According to new research from the National Landlords Association, 30% of landlords are still undecided about whether they will vote to leave or remain in the upcoming referendum on the European Union.

Renting guide

According to the Office of Nation Statistics 36% of households in England and Wales were rented rather than owner-occupied. Being a tenant is widely accepted as a viable alternative to home ownership, particularly among those who may not yet be willing or able to consider buying a permanent home. Renting a property should be an enjoyable experience and for those who are new to the process this renting guide will explain what to look out for with these 10 renting property tips.

By performing a big spring clean and sorting your stuff out before you plan to move, you’ll not only save time and money but also your sanity!

 

The rental market has once again demonstrated consistent growth across 2015, paving the way for a solid 2016, despite a number of changes set to be introduced in the coming twelve months.

Our November Rental Index showed the market has experienced significant annual growth in 2015. As of November 2015, the average UK rental value – excluding London – stood at £743, an increase of 3.8% compared against last November's figure of £718. This growth is consistent across the country, with nine out of twelve regions demonstrating an increase in rental prices on an annual basis.

Unsurprisingly, growth across London this year was particularly high, with rents in the capital now 108% higher than the rest of the UK. Reflecting on the year as a whole, annual rental growth in Greater London has slowed from a peak of 12% in January 2015 to 6% by September, our latest figures show.

Demand for rental property continues to grow, and looks as if it won’t falter any time soon. In the past year, house prices have risen by £20,000 on average, tipping the house value scale to an average of £287,000, according to Rightmove.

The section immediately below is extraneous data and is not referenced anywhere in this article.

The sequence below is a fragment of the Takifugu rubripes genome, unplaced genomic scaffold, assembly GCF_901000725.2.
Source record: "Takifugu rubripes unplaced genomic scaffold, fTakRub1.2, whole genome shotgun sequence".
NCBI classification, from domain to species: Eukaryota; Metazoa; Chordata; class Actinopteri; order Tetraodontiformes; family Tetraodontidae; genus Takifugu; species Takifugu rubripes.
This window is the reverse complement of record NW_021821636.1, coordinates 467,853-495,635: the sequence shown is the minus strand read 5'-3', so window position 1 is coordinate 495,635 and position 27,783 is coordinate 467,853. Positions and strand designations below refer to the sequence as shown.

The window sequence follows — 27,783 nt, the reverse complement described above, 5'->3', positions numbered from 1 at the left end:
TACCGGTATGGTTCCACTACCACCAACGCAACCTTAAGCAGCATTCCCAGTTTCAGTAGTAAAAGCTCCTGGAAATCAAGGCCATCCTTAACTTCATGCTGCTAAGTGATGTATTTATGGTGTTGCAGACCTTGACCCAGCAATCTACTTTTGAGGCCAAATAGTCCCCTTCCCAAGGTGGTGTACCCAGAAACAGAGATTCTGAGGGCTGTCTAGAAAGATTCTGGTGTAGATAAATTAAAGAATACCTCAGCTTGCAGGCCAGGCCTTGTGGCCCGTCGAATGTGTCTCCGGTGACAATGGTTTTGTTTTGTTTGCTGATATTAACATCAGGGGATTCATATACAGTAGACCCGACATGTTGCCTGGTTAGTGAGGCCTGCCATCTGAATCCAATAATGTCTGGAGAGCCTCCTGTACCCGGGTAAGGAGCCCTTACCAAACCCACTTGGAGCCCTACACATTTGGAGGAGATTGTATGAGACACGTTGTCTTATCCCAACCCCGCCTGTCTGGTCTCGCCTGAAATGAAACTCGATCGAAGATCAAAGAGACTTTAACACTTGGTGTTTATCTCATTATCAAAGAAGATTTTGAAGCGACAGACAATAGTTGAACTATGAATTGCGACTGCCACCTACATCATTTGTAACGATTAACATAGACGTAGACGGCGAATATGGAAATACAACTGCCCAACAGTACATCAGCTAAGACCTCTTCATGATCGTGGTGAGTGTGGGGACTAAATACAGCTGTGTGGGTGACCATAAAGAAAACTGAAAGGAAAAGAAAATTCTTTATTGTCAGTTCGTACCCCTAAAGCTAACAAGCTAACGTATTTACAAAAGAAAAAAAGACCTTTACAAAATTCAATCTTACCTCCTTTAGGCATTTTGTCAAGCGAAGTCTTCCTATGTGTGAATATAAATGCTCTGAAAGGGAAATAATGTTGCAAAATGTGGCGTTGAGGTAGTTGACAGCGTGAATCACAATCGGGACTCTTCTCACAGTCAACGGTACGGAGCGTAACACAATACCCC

The portal has also predicted that during 2016, house prices will increase by a further £17,000; possibly making it increasingly more challenging for first-time buyers to save a sufficient deposit, meaning they could be likely to remain tenants or, if they aren't already, turn to renting instead.

This shift of potential home owners into the Private Rented Sector (PRS) has increased the size of the rental market exponentially in the past decade or so. Back in 2001 there were 2.3 million private renters in the UK, increasing to 5.4 million in 2014. Sector growth doesn't look like it’ll stop there, either. In the next ten years, global business firm PwC has estimated that a further 1.8 million people will rent privately, meaning that half of all UK residents will form part of the PRS.

The recently released Autumn 2015 Rent Check by Allsop reflects this estimated increase in the number of UK tenants. In the survey, 41% of landlords claimed that there has been a definite increase in tenant demand in the last six months alone. This is of course a positive situation for letting agents and landlords, as it means that there will be a larger pool of potential tenants looking to snap up each rental property, minimising void periods.

Looking again to 2016, tenant demand doesn’t look as if it is going to subside anytime soon. That said, some tenants may find their search for a rental home more difficult as a consequence of recent stamp duty changes.

In the latest Autumn Statement, the Chancellor George Osborne announced that as of April 2016, all buy-to-let investors and second-home owners will pay an additional 3% stamp duty tax when they purchase a property.

Potential investors can and still will benefit from incredibly low interest rates, which have been at a low of 0.5% since March 2009, making it cheaper to borrow; going some way to counteracting the tax increase.

These changes will have consequences for the rental market as a whole, though. Between now and April 2016, there will be a 'rush to buy', according to a property commentator from the Office for National Statistics (ONS).

The general trend in the rental market is that prices will continue to increase in the New Year, although growth may not be recorded at quite the same pace.